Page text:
A Monument to Contemporary Chess History Writing

Kolisch book

 

Ignaz Kolisch: The Life and Chess Career

Fabrizio Zavatarelli

376 pages | hardback | 63 illustrations | 174 diagrams | 324 games | $75.00

Jefferson: McFarland, 2015

 

 

 

 

Stefan Löffler

I can’t think of a chess personality who enjoyed a more adventurous and prosperous life than Ignaz Kolisch (1837–1889). So I was looking forward to this new biography by Fabrizio Zavatarelli about a player who rose from modest beginnings in a backwater of the Austro-Hungarian Empire to become one of the game’s best in the late 1860s and 1870s and died a multimillionaire.

Ignaz Kolisch

That Kolisch was a lifelong virtuoso of the Evans Gambit, a sharp-eyed tactician and master of handicap games is well known. After he stopped playing professionally he blew a significant portion of his banking wealth to save a struggling newspaper only to be scorned for his efforts by one of its exploited young writers, Theodor Herzl. To add insult to injury, rival papers ridiculed him for buying a baronetcy from an impoverished German aristocrat.

Kolisch bequeathed funds for an international tournament to be held in his memory involving masters from England, France, Germany, Russia and America. The Vienna Chess Association, ignoring his widow’s pleas to honour her late husband’s wishes, restricted the field to Austrians and Hungarians.

Apart from a few details like these, this brick-sized volume is a monument to everything that is wrong with chess history writing: the obsession with finding all the unpublished games; the wilful blindness to social history; and the pedantic detail, for fear of an inaccuracy triggering a splenetic salvo from Switzerland.

Zavatarelli must have spent years gathering his sources but he doesn’t deploy them to show how Kolisch used his chess connections to carve out a successful business career. The mathematics teacher from Milan is an eager but all-too-often uncritical compiler of what he has unearthed.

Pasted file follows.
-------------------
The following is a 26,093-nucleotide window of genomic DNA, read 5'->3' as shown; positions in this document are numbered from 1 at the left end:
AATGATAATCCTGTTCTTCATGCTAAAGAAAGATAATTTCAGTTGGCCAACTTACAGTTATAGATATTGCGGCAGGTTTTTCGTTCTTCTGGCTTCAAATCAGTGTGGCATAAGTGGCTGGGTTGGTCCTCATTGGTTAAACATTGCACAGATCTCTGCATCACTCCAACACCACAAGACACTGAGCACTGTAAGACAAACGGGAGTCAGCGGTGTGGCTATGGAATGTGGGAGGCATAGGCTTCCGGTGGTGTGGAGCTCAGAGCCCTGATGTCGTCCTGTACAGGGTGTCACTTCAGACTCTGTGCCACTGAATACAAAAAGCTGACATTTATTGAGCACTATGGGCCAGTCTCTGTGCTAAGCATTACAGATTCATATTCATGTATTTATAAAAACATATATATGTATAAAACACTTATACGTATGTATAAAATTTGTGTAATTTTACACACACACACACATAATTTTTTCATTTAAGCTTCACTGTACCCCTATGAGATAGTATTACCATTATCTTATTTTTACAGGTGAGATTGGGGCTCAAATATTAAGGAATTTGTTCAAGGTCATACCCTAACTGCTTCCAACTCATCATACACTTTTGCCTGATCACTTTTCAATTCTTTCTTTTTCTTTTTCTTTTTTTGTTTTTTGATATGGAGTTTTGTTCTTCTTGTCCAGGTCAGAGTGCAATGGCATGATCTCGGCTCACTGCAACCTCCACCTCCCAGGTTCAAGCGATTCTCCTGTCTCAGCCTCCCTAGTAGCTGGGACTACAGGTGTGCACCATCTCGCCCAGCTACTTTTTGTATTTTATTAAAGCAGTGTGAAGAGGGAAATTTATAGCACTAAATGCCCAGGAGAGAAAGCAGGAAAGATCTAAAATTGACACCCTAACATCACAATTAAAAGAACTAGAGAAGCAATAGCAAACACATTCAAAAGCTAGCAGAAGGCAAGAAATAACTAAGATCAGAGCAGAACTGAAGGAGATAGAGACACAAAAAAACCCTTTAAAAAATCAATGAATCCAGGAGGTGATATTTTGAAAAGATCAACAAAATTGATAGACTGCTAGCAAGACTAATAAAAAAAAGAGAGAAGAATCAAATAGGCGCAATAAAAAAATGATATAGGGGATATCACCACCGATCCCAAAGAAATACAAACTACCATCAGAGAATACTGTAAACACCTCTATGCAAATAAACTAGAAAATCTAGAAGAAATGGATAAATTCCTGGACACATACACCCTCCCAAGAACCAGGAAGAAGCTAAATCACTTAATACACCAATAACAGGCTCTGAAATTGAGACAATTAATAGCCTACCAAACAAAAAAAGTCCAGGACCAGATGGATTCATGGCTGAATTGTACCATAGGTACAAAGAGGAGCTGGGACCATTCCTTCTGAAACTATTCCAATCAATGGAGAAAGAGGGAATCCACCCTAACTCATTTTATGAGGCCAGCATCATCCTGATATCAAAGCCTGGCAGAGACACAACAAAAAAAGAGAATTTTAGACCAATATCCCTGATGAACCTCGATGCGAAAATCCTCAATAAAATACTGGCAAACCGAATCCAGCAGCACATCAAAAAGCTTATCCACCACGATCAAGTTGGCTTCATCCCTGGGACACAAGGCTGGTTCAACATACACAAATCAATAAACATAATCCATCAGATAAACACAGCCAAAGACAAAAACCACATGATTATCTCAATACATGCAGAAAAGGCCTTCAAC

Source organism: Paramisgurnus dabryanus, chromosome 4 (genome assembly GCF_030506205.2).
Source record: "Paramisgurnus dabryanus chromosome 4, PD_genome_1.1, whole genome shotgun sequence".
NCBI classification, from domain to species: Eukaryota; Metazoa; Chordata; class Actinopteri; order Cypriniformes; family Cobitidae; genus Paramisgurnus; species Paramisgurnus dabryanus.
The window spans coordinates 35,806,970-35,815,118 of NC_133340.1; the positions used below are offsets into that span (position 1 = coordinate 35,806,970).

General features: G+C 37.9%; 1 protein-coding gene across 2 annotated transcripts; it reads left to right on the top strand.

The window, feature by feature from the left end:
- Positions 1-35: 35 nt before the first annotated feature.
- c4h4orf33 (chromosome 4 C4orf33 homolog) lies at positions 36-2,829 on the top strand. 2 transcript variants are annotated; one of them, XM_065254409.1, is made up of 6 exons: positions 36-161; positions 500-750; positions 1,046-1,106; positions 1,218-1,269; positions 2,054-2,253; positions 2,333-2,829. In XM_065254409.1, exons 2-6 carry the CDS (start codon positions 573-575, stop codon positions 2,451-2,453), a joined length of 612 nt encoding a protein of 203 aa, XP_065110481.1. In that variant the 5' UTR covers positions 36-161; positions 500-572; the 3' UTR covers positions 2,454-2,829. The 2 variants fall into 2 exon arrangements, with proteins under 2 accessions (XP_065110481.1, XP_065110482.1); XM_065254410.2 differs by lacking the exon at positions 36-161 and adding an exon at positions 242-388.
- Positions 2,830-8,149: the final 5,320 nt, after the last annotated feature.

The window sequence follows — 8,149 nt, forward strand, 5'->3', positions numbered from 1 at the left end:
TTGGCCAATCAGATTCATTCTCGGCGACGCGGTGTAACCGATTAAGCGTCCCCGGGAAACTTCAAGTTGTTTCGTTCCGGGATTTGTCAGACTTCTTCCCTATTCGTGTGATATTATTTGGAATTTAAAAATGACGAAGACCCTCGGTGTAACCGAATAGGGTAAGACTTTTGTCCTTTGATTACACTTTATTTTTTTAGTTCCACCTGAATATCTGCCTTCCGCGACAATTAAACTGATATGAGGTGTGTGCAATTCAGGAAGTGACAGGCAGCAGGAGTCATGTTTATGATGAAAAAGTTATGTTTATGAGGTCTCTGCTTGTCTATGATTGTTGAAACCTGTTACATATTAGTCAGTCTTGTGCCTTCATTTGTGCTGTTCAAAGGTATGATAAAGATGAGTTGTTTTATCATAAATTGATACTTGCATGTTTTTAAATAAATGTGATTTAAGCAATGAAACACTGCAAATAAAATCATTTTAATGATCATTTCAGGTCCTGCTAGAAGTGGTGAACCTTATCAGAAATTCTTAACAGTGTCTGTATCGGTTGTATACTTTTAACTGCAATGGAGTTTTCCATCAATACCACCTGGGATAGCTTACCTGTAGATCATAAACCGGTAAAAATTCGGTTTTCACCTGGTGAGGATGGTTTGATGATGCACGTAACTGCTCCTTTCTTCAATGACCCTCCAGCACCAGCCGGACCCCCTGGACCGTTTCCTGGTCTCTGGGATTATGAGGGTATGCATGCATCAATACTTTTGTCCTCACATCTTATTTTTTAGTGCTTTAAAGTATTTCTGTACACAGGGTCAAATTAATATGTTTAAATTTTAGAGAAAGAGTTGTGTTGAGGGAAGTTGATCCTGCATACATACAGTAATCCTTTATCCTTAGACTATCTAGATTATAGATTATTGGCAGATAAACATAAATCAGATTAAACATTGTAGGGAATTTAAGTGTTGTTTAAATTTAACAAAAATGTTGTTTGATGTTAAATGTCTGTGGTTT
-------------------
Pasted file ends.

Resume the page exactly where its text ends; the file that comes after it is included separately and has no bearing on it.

Moreover, the book would have benefited from the editorial attention of a native English speaker. Some passages are so stilted they read as though they were fed into Google Translate in Chinese only to emerge half-formed in ‘Gibber English’.

The 324 games are annotated with extracts from contemporaneous commentaries (even when superficial and repetitious), and tactical oversights are flagged in addenda headed ‘More focus’. Clearly Victorian England was voracious for chess, since a quarter of Kolisch’s known games were played during his six-month tour of England and Scotland in 1860.

Zavatarelli includes three gambit brilliancies, won in the style of Kolisch, which the Prince of Mingrelia claimed as his own after Kolisch’s death. That the Prince, at the tender age of seventeen, would have defeated Kolisch in his prime is scarcely credible. Still, the Georgian hoaxer paid this remarkable chess master a more interesting tribute than his biographer.

Ignaz Kolisch 1880s

Kolisch in the 1880s

 

EPSON MFP image

Kolisch – Schlemm

Vienna 1859

White to play

EPSON MFP image

Kolisch – Anderssen

Paris 1861

White to play

EPSON MFP imageKolisch – Loyd

Paris 1867

White to play


 

 

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